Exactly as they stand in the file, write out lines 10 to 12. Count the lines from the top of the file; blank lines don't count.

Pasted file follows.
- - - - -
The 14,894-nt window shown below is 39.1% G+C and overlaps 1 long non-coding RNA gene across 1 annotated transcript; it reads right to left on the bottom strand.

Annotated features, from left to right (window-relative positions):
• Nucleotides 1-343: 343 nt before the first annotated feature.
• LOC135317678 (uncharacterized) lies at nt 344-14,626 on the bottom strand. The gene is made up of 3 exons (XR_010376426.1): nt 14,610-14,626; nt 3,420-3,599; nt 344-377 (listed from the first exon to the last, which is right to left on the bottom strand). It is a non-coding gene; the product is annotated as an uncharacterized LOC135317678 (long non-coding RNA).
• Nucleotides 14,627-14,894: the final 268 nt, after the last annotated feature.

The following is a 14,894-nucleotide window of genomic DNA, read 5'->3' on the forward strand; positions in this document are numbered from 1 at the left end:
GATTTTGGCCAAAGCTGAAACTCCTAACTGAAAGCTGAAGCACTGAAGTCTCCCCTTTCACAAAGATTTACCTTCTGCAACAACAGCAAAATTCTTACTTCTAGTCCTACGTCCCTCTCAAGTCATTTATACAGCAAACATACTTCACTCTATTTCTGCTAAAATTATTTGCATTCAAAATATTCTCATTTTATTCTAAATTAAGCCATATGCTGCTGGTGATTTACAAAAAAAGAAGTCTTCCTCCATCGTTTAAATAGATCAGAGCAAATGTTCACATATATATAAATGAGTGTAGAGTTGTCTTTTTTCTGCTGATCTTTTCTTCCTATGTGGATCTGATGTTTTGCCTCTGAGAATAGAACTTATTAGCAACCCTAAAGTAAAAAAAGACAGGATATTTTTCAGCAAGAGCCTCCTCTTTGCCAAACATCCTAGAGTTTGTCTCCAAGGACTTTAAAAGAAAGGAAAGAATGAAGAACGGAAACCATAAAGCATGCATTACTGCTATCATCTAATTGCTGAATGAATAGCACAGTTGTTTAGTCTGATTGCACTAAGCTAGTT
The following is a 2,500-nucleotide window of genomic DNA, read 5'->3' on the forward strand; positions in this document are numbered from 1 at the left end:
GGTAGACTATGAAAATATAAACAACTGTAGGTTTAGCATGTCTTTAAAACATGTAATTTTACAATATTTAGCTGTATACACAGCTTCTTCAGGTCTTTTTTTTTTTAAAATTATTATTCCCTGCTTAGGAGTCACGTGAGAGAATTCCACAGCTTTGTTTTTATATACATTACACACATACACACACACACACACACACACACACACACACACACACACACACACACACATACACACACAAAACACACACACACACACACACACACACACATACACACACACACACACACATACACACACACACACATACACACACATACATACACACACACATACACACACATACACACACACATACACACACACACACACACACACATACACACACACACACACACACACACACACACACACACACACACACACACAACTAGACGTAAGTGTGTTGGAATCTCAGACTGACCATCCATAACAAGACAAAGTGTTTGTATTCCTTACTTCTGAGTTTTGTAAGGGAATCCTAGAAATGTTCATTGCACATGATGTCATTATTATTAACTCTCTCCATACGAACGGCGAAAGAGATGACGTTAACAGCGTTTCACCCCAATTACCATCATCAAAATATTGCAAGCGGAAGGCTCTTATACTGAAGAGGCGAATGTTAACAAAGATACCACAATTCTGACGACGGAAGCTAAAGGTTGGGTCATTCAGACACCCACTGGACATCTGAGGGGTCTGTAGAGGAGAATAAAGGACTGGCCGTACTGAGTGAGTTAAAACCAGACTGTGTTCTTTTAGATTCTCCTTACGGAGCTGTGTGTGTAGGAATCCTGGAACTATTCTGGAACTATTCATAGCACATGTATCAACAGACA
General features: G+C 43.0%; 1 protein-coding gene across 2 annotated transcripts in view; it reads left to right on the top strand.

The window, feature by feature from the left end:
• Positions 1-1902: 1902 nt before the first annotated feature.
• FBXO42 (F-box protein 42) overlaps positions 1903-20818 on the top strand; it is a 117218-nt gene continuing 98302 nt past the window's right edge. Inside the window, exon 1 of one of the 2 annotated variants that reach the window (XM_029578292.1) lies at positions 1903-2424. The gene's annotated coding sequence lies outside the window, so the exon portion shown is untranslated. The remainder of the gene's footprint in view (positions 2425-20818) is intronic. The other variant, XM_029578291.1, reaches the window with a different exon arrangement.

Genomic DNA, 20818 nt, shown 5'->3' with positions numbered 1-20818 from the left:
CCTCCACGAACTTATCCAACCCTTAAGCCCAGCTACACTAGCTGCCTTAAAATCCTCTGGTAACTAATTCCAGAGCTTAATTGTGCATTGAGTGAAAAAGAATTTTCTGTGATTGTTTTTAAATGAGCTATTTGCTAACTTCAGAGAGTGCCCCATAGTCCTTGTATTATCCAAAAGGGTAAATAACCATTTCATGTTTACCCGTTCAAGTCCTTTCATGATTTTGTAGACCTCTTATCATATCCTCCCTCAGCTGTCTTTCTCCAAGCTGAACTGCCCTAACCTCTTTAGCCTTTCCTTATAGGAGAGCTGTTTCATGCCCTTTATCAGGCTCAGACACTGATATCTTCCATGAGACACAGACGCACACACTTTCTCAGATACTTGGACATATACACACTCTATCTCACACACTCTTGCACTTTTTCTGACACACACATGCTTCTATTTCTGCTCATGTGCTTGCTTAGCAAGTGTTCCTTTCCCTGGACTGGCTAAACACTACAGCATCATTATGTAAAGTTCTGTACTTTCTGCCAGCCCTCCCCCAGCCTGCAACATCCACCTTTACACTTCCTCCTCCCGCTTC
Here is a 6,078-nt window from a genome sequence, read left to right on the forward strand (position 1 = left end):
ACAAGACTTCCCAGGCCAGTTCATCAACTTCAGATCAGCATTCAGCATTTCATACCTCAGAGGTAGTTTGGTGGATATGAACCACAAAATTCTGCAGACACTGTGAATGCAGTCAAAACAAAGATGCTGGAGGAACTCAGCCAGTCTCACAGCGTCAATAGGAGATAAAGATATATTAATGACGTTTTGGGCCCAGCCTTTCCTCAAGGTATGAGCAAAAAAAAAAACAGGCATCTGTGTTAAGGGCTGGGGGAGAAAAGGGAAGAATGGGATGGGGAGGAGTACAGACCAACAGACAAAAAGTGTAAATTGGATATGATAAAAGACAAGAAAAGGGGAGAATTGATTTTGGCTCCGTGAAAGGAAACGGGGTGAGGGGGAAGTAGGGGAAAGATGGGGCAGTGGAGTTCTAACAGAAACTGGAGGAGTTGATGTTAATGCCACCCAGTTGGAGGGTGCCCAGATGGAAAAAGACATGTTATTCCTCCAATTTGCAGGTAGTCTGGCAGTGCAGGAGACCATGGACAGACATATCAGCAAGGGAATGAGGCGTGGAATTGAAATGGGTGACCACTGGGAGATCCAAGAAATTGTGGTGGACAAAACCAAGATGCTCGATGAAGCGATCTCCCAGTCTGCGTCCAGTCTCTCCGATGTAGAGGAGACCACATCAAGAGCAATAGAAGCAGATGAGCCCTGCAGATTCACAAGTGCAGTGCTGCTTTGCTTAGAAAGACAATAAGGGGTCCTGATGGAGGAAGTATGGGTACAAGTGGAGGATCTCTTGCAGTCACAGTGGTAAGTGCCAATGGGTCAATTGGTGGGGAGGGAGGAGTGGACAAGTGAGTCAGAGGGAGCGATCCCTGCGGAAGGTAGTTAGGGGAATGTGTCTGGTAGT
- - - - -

General features: G+C 43.0%; 1 protein-coding gene across 2 annotated transcripts in view; it reads left to right on the top strand.

The window, feature by feature from the left end:
• Positions 1-1902: 1902 nt before the first annotated feature.